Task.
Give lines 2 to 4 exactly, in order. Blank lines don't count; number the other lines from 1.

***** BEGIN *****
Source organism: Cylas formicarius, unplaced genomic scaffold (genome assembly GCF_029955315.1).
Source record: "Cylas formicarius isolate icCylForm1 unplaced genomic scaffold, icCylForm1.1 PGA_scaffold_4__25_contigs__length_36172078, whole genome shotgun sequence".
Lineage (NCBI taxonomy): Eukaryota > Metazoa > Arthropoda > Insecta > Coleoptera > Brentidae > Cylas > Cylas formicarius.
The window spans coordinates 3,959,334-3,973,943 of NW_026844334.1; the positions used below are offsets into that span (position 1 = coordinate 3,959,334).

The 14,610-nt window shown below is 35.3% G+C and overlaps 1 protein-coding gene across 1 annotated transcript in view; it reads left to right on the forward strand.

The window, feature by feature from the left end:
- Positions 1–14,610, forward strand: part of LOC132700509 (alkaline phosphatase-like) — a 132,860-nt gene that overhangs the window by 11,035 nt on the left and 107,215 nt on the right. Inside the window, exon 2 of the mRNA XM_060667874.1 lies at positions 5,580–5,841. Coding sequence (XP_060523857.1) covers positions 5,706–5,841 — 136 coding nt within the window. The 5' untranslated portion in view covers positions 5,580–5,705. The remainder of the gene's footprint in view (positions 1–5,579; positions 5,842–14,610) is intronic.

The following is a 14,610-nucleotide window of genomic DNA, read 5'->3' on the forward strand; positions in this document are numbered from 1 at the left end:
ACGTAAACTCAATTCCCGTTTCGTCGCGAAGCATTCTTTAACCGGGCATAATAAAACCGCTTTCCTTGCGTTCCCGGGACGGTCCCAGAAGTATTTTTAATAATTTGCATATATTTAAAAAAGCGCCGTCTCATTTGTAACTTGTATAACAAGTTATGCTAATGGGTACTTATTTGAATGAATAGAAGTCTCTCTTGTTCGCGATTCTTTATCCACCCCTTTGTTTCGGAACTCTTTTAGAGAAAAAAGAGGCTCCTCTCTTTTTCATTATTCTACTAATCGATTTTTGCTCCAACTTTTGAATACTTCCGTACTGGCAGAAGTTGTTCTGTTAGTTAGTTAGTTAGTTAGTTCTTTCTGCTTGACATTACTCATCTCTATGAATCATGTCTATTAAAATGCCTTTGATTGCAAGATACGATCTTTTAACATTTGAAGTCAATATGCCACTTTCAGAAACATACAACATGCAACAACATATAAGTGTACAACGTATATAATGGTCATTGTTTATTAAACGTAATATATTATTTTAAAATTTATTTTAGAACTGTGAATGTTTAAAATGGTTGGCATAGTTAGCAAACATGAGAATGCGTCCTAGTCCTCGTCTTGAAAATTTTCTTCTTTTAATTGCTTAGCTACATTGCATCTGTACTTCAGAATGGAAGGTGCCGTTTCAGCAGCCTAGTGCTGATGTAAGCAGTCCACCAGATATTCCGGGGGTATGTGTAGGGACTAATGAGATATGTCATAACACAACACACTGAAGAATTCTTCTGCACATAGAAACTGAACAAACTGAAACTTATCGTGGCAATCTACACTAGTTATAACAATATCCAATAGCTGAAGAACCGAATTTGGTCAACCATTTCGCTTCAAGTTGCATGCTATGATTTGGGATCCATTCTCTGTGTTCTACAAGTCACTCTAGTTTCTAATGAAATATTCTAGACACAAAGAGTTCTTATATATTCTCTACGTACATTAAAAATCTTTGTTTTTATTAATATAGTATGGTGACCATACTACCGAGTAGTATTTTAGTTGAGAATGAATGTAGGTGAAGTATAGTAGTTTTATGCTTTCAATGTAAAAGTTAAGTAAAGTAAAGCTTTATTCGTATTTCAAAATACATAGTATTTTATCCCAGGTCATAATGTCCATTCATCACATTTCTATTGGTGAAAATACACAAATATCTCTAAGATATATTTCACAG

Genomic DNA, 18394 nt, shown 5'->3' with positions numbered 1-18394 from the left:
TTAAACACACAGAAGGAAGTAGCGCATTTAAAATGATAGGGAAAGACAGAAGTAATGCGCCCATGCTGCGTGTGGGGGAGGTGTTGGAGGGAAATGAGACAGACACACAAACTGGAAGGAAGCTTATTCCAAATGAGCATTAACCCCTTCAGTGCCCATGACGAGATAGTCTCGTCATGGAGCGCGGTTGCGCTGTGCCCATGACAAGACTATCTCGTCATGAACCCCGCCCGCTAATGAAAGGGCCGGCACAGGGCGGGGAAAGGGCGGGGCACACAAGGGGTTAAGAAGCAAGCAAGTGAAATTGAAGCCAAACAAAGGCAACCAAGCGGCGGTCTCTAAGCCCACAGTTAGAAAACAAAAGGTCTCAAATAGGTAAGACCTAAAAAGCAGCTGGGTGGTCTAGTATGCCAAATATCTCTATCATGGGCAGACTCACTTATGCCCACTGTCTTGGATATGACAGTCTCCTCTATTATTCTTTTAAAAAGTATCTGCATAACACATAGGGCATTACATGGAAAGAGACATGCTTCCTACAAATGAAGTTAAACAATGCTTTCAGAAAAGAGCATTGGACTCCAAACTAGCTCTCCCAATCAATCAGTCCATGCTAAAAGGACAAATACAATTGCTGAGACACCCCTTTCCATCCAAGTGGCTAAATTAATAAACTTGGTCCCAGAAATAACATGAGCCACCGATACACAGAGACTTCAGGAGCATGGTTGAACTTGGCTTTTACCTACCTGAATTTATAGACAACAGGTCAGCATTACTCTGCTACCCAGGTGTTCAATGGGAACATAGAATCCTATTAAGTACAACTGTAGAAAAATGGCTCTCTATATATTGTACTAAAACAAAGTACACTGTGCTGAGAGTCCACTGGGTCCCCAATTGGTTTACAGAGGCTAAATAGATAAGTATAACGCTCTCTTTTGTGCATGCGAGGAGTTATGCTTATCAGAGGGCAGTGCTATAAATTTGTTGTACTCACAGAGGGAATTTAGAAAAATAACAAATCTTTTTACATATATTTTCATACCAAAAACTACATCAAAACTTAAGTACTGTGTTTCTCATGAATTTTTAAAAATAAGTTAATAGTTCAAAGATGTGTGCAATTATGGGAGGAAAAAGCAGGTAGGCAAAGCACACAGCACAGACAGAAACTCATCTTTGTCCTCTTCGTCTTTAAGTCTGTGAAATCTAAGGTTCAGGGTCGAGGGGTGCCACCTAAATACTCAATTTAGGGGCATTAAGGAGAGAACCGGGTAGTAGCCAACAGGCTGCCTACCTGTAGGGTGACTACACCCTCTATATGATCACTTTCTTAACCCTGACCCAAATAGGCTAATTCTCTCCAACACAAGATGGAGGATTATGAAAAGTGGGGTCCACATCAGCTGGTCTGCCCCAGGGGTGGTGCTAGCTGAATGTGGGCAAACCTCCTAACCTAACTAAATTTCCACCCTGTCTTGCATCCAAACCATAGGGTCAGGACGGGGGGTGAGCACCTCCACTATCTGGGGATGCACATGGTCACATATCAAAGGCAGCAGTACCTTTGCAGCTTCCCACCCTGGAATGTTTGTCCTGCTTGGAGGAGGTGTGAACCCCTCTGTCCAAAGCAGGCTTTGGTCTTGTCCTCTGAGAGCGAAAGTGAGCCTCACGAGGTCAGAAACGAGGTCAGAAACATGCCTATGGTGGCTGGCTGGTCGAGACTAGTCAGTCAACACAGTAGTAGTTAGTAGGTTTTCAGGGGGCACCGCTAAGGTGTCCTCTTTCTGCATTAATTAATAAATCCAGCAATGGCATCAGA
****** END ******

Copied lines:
Source record: "Cylas formicarius isolate icCylForm1 unplaced genomic scaffold, icCylForm1.1 PGA_scaffold_4__25_contigs__length_36172078, whole genome shotgun sequence".
Lineage (NCBI taxonomy): Eukaryota > Metazoa > Arthropoda > Insecta > Coleoptera > Brentidae > Cylas > Cylas formicarius.
The window spans coordinates 3,959,334-3,973,943 of NW_026844334.1; the positions used below are offsets into that span (position 1 = coordinate 3,959,334).